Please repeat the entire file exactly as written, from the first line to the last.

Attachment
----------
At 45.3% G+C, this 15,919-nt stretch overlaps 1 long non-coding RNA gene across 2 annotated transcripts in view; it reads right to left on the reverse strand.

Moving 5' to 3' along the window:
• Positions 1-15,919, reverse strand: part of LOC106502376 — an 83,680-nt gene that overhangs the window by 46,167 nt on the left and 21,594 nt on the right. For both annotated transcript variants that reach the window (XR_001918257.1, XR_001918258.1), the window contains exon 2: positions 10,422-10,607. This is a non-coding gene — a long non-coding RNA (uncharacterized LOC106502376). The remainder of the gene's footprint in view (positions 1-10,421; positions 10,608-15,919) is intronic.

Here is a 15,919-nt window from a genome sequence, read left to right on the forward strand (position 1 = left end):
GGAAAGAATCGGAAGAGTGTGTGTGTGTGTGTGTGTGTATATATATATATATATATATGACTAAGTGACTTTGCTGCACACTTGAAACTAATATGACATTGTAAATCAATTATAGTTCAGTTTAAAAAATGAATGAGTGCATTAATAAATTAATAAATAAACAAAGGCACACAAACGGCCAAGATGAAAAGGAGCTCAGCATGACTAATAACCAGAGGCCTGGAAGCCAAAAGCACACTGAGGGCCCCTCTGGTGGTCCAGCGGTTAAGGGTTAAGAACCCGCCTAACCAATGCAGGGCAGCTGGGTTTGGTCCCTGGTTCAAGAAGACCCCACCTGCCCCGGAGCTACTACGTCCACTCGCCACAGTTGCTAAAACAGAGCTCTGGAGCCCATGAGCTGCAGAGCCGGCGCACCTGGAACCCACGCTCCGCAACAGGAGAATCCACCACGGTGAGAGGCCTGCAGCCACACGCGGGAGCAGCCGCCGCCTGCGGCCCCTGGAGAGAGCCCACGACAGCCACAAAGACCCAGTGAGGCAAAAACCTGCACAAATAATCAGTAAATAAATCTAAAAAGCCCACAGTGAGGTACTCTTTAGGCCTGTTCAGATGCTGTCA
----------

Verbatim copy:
At 45.3% G+C, this 15,919-nt stretch overlaps 1 long non-coding RNA gene across 2 annotated transcripts in view; it reads right to left on the reverse strand.

Moving 5' to 3' along the window:
• Positions 1-15,919, reverse strand: part of LOC106502376 — an 83,680-nt gene that overhangs the window by 46,167 nt on the left and 21,594 nt on the right. For both annotated transcript variants that reach the window (XR_001918257.1, XR_001918258.1), the window contains exon 2: positions 10,422-10,607. This is a non-coding gene — a long non-coding RNA (uncharacterized LOC106502376). The remainder of the gene's footprint in view (positions 1-10,421; positions 10,608-15,919) is intronic.

Here is a 15,919-nt window from a genome sequence, read left to right on the forward strand (position 1 = left end):
GGAAAGAATCGGAAGAGTGTGTGTGTGTGTGTGTGTGTATATATATATATATATATATGACTAAGTGACTTTGCTGCACACTTGAAACTAATATGACATTGTAAATCAATTATAGTTCAGTTTAAAAAATGAATGAGTGCATTAATAAATTAATAAATAAACAAAGGCACACAAACGGCCAAGATGAAAAGGAGCTCAGCATGACTAATAACCAGAGGCCTGGAAGCCAAAAGCACACTGAGGGCCCCTCTGGTGGTCCAGCGGTTAAGGGTTAAGAACCCGCCTAACCAATGCAGGGCAGCTGGGTTTGGTCCCTGGTTCAAGAAGACCCCACCTGCCCCGGAGCTACTACGTCCACTCGCCACAGTTGCTAAAACAGAGCTCTGGAGCCCATGAGCTGCAGAGCCGGCGCACCTGGAACCCACGCTCCGCAACAGGAGAATCCACCACGGTGAGAGGCCTGCAGCCACACGCGGGAGCAGCCGCCGCCTGCGGCCCCTGGAGAGAGCCCACGACAGCCACAAAGACCCAGTGAGGCAAAAACCTGCACAAATAATCAGTAAATAAATCTAAAAAGCCCACAGTGAGGTACTCTTTAGGCCTGTTCAGATGCTGTCA